Tomatoes are the most popular vegetable grown by home gardeners in America, according to horticulturists with the University of Illinois. Tomatoes are tasty, nutritious and relatively easy to grow, and even if you don't have an inch of land to spare, you can still grow tomatoes in containers on your patio or deck. The trick is to choose the right variety of tomato plant and make sure that you place it in an area on your patio that receives at least some sunlight each day.
Select the right tomato plant. Choose a determinate variety, which stops growing once the flower cluster is formed. In addition, choose a smaller variety and one that does well in partial shade, if you patio does not receive full sunlight. Varieties that work well as container plants include Tiny Tim, which produces small, 1-inch tomatoes, and Patio Hybrid, which produces medium-sized tomatoes on a compact plant.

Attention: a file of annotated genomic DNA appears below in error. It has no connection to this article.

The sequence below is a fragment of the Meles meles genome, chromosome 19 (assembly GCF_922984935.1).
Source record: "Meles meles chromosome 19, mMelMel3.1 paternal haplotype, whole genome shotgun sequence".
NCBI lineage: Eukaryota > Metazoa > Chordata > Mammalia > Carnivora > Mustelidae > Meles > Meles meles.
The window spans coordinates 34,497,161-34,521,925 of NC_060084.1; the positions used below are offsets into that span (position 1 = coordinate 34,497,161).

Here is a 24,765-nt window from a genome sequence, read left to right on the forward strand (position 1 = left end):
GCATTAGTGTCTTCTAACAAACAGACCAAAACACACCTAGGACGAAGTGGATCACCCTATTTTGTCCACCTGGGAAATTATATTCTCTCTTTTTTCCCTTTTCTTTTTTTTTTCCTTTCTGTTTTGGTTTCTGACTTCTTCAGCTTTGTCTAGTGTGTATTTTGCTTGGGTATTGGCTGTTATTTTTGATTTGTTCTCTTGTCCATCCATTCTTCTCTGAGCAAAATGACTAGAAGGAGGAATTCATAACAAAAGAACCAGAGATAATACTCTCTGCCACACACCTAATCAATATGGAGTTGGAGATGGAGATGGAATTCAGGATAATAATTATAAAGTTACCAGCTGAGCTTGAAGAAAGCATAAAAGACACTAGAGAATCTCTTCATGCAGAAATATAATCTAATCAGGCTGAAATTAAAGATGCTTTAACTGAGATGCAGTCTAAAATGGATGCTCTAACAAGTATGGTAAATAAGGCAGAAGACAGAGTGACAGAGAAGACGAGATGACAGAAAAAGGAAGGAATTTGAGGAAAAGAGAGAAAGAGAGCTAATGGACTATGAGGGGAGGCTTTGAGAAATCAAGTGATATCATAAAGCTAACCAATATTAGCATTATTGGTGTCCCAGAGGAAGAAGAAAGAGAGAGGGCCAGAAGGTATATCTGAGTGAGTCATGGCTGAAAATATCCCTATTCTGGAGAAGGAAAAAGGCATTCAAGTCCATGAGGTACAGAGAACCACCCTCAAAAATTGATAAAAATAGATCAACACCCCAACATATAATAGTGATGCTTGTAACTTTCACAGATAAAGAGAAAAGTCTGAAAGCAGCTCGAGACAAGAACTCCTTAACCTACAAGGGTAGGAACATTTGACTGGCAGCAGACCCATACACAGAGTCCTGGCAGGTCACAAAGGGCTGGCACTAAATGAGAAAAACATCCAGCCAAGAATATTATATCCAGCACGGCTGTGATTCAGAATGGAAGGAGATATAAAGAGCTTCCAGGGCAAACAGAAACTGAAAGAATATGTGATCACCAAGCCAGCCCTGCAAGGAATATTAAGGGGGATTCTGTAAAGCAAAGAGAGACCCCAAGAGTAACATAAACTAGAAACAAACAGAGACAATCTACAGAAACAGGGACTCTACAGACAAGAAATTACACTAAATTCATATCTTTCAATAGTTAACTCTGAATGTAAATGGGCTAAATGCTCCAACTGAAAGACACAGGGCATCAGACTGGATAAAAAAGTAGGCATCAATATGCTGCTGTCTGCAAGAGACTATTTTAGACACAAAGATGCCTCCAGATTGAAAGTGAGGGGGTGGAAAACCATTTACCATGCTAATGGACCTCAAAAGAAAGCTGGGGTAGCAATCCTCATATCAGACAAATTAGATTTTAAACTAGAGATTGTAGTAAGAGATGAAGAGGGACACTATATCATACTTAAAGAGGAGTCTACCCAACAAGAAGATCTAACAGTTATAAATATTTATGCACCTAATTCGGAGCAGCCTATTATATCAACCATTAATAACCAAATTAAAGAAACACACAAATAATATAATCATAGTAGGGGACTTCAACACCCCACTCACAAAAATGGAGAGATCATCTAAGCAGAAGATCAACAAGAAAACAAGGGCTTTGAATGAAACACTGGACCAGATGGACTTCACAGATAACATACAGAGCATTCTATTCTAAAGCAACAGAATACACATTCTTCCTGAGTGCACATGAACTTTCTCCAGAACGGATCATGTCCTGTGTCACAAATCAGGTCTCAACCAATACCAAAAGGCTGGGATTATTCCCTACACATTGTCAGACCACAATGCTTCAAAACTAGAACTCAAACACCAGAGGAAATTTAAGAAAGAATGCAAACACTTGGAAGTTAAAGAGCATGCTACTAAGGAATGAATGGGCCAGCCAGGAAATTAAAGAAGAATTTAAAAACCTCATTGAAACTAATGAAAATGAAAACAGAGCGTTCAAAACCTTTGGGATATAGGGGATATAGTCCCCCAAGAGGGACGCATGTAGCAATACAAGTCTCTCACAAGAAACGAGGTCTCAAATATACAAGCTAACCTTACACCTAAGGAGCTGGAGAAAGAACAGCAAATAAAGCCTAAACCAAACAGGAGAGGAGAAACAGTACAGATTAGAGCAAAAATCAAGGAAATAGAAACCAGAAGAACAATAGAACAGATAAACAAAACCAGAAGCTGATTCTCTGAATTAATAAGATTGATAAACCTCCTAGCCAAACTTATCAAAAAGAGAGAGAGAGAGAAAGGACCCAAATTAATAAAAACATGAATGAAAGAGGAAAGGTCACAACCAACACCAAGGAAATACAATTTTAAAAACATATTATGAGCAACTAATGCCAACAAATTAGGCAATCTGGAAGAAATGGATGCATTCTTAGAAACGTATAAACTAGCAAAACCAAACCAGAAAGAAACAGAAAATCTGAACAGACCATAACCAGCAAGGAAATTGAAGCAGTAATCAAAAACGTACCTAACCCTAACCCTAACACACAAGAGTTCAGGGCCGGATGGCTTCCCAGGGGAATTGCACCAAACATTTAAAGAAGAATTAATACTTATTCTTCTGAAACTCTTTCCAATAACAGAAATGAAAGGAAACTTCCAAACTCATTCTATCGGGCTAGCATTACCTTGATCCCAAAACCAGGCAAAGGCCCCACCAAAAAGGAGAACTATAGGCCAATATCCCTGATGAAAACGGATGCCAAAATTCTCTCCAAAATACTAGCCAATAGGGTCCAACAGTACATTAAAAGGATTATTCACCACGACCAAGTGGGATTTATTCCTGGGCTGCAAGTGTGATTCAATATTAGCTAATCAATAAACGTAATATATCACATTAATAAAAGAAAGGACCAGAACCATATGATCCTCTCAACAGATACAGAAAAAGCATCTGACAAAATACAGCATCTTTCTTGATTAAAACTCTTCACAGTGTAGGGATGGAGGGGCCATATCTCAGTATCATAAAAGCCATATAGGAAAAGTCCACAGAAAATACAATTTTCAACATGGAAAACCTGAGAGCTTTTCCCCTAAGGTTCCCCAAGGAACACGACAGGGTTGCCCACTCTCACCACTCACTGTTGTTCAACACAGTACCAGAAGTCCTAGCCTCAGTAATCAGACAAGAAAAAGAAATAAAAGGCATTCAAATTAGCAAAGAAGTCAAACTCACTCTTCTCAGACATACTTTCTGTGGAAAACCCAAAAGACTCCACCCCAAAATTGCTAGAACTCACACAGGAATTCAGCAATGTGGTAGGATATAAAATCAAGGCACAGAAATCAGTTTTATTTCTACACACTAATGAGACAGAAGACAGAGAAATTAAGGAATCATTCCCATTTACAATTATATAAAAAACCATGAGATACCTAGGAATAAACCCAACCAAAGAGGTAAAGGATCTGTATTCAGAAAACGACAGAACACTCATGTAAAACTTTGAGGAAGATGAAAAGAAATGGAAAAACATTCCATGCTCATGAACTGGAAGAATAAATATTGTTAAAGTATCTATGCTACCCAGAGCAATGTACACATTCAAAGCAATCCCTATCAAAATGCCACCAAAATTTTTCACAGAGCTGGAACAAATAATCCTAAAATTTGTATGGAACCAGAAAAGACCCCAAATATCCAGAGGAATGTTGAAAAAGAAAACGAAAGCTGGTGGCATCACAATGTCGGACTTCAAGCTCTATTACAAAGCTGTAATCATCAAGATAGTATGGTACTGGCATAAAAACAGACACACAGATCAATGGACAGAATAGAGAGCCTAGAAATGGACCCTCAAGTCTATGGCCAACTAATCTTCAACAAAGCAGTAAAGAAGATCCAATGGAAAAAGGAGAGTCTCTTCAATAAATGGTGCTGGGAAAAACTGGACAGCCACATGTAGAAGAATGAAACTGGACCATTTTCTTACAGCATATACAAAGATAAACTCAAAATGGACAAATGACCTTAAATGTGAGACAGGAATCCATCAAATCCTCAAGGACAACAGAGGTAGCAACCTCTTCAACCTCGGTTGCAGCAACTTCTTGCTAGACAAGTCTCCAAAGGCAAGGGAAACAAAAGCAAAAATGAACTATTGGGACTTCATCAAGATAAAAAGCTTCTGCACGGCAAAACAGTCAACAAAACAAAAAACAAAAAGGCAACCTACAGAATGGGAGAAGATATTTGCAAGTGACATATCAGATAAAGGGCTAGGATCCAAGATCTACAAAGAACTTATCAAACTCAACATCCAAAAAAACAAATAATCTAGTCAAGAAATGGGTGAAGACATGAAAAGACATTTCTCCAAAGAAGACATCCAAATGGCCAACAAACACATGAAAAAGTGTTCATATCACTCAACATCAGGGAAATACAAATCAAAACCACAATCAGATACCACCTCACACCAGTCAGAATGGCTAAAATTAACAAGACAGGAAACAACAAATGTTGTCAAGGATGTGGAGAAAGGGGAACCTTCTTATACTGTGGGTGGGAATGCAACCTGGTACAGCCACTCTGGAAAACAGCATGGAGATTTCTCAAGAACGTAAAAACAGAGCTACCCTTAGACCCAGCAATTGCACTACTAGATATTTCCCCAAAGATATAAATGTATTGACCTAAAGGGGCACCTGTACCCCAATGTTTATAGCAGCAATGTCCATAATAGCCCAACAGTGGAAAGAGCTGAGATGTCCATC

Choose the right-size container. Sam Cotner, a professor of horticulture at Texas A&M University, recommends a five-gallon pot for one tomato plant. Make sure the container has drainage holes and a water catch tray on the bottom.
Fill the container with a synthetic potting mix. These planting mediums are lightweight, do not have weed seeds, and are well-draining--all characteristics that help tomatoes and other vegetables thrive. These mixes usually contain peat moss, perlite, bark and other items.
Wet the potting medium thoroughly before transplanting your tomato seedling from the container you purchased it in to your new pot. Carefully loosen the plant from the temporary pot and place it in the wet potting medium.
Tamp down the potting medium around the tomato plant and fertilize it with a balanced (10-10-10) liquid fertilizer. Place a 2-inch layer of straw mulch on top of the soil to keep it moist and cool.
Place the container in a location where it will receive as much sun as possible. Keep the soil moist but not saturated. In many instances, this will require daily watering during the growing season. Empty the water tray as soon as the tomato has stopped draining. Otherwise, the plant may develop root rot.